On 11 September 2007, the European Court of Justice (ECJ)
delivered a preliminary ruling regarding the interpretation of
Article 5(1) of the Trade Mark Directive in relation to the
right of the owner of a registered trade mark to prevent a
third party from using a company name which is identical to its
sign. The question of interpretation had been raised in an
infringement action brought by Celine SA against Celine SARL
for the use by Celine SARL of the company name Celine.
According to Article 5(1) of the Directive, the owner of a
registered trade mark is entitled to prevent any third party
from using a sign provided that the four following conditions
are met: (i) the use made by a third party must be made in the
course of trade; (ii) it must be without the consent of the
trade mark owner; (iii) it must be in respect of goods or
services which are identical to those for which the trade mark
is registered; and (iv) it must affect, or be liable to affect,
the functions of the trade mark, in particular its essential
function of guaranteeing the origin of the goods or services to
In its decision, the ECJ stated that the purpose of a
company name is not of itself to distinguish goods and
services. A company name may therefore be used without it
infringing a trade mark right, as long as such use is limited
to identifying the company.
The ECJ also ruled that the use of a company name may be
prohibited when this use is "in relation to goods in
such a way as to affect or to be liable to affect the functions
of the mark". This would apply if the sign was fixed
onto the goods marketed by the company name's owner, or if
it was used in such a way that a link is established between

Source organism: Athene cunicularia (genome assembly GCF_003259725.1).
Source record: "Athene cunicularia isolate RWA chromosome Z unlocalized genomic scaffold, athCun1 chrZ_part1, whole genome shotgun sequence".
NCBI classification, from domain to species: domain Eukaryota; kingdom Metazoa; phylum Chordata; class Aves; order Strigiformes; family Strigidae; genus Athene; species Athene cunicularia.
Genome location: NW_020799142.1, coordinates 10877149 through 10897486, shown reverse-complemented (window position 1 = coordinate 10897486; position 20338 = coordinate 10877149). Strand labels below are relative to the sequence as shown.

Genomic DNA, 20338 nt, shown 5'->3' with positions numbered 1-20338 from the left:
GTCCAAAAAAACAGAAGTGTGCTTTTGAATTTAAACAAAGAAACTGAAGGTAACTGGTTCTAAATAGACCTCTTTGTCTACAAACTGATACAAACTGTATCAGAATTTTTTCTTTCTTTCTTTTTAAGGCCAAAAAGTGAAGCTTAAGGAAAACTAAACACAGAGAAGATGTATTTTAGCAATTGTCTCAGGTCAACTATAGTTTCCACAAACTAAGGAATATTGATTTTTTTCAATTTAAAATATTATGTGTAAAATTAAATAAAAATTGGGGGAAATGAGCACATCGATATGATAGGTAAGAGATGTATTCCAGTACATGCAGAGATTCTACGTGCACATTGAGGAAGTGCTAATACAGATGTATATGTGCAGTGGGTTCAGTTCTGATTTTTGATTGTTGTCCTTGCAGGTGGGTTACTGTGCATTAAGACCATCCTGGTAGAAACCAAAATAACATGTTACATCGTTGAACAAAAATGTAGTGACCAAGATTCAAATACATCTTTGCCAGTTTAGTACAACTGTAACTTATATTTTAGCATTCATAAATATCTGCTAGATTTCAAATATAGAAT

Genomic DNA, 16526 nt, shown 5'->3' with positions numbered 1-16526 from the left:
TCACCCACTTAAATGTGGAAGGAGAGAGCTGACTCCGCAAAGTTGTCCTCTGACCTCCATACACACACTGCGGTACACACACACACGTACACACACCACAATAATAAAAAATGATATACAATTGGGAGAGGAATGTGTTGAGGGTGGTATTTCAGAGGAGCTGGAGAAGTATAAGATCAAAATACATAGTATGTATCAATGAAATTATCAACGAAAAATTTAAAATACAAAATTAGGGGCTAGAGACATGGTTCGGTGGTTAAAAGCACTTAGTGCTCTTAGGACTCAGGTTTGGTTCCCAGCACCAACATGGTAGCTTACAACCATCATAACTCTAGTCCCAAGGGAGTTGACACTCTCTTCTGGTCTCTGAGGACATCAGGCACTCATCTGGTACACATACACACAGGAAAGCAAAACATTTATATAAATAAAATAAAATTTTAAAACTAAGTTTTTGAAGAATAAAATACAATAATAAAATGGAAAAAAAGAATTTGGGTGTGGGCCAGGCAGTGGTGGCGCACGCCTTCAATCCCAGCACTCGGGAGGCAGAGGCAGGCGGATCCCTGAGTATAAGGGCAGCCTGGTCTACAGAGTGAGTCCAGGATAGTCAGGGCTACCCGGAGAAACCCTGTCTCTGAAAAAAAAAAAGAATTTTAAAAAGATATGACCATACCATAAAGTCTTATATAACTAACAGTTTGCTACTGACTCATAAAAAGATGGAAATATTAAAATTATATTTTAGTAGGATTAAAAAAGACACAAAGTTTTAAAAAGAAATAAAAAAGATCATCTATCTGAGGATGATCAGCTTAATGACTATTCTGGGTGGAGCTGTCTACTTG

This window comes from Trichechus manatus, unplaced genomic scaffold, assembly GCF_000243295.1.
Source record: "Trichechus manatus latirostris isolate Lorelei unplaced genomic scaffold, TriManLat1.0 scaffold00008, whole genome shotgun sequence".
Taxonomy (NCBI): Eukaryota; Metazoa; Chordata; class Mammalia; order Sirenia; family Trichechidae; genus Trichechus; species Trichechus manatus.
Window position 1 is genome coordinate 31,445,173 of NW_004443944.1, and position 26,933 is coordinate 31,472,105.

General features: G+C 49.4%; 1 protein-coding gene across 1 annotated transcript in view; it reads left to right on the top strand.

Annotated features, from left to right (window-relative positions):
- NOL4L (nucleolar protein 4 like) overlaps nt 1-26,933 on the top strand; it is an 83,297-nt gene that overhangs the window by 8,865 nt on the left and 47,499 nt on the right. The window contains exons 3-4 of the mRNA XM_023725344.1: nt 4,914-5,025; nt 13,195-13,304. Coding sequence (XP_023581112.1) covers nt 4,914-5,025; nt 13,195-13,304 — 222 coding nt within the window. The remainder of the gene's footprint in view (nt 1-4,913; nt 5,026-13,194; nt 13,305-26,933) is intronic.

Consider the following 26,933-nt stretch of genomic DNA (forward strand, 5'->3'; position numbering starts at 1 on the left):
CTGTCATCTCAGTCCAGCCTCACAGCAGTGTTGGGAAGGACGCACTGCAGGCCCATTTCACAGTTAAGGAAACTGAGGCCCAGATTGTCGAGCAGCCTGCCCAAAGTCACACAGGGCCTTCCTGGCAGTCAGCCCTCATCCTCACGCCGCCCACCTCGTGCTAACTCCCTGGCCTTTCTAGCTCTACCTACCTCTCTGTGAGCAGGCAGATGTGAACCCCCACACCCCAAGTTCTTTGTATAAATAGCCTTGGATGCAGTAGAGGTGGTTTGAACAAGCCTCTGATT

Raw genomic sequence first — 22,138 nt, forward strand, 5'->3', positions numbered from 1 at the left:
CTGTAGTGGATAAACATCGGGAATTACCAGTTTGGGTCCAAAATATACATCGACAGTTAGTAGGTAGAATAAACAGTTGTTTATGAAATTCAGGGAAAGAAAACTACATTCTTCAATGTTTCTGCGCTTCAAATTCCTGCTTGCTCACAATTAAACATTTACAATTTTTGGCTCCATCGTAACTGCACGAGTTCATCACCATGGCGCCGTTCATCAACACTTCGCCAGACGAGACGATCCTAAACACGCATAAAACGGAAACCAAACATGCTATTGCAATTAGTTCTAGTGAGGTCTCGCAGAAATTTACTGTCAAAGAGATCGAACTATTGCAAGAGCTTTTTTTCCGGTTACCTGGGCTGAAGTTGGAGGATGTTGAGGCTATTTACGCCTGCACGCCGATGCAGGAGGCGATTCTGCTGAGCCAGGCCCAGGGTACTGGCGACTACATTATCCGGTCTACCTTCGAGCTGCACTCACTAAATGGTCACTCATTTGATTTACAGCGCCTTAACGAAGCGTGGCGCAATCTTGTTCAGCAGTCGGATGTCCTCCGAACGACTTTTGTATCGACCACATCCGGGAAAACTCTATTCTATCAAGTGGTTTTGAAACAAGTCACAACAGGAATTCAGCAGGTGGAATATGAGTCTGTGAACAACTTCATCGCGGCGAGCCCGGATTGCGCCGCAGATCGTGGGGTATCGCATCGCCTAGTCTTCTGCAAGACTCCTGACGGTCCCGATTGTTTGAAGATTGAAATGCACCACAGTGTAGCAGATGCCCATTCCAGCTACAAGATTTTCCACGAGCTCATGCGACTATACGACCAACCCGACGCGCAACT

the company name and the trade mark owner's goods or
The French courts will have to adapt their case law in light
of this decision. Up until now, they had mostly regarded the
use of an identical company name as being per se an
infringement of a trade mark right. As a result, the plaintiff
will now have to prove that the company name is used "in
relation to goods or services".
Despite its ruling, the ECJ has not defined the kind of link
that must be proven to exist between the trade mark owner and
the company using the trade mark as its name. A broad
interpretation of such a link by the French courts might uphold
the current French case law. As a general point, the link would
probably be more easily proven if the trade mark at stake is
very distinctive or famous.
The ECJ's decision also raises questions about the
nature of company names within the context of intellectual
property law. Article L.711-4 of the French Intellectual
Property Code defines the corporate name as a prior right
preventing the registration of a trade mark. It will be
interesting to see how the courts will explain that a company
name constitutes per se a prior right, but still infringes a
trade mark if it is used "in relation to goods or
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Victoria Plumbing had been using VICTORIAN PLUMBING in parallel to Victoria Plum's use of VICTORIA PLUMB, for 15 years. Both parties had been using their respective marks for retail of bathroom products.
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